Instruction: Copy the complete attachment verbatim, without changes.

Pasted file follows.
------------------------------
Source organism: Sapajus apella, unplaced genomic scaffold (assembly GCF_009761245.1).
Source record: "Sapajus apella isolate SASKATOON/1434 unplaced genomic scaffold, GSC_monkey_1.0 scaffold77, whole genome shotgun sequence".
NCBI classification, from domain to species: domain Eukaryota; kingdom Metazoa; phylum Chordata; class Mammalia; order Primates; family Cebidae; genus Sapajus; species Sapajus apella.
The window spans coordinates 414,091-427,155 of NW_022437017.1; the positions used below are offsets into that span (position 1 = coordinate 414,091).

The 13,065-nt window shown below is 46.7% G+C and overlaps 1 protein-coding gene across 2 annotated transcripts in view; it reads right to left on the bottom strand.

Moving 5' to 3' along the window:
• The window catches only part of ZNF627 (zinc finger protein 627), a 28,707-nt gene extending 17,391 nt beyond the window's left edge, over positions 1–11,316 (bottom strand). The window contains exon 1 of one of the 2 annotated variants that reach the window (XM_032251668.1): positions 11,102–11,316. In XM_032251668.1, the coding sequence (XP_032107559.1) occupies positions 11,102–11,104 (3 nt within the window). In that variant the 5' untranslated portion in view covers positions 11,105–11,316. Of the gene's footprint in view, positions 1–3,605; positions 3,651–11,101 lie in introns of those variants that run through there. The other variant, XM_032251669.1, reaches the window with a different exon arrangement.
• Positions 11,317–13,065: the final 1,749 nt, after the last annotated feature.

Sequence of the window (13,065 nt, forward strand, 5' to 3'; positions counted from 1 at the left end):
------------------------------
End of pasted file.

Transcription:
Source organism: Sapajus apella, unplaced genomic scaffold (assembly GCF_009761245.1).
Source record: "Sapajus apella isolate SASKATOON/1434 unplaced genomic scaffold, GSC_monkey_1.0 scaffold77, whole genome shotgun sequence".
NCBI classification, from domain to species: domain Eukaryota; kingdom Metazoa; phylum Chordata; class Mammalia; order Primates; family Cebidae; genus Sapajus; species Sapajus apella.
The window spans coordinates 414,091-427,155 of NW_022437017.1; the positions used below are offsets into that span (position 1 = coordinate 414,091).

The 13,065-nt window shown below is 46.7% G+C and overlaps 1 protein-coding gene across 2 annotated transcripts in view; it reads right to left on the bottom strand.

Moving 5' to 3' along the window:
• The window catches only part of ZNF627 (zinc finger protein 627), a 28,707-nt gene extending 17,391 nt beyond the window's left edge, over positions 1–11,316 (bottom strand). The window contains exon 1 of one of the 2 annotated variants that reach the window (XM_032251668.1): positions 11,102–11,316. In XM_032251668.1, the coding sequence (XP_032107559.1) occupies positions 11,102–11,104 (3 nt within the window). In that variant the 5' untranslated portion in view covers positions 11,105–11,316. Of the gene's footprint in view, positions 1–3,605; positions 3,651–11,101 lie in introns of those variants that run through there. The other variant, XM_032251669.1, reaches the window with a different exon arrangement.
• Positions 11,317–13,065: the final 1,749 nt, after the last annotated feature.

Sequence of the window (13,065 nt, forward strand, 5' to 3'; positions counted from 1 at the left end):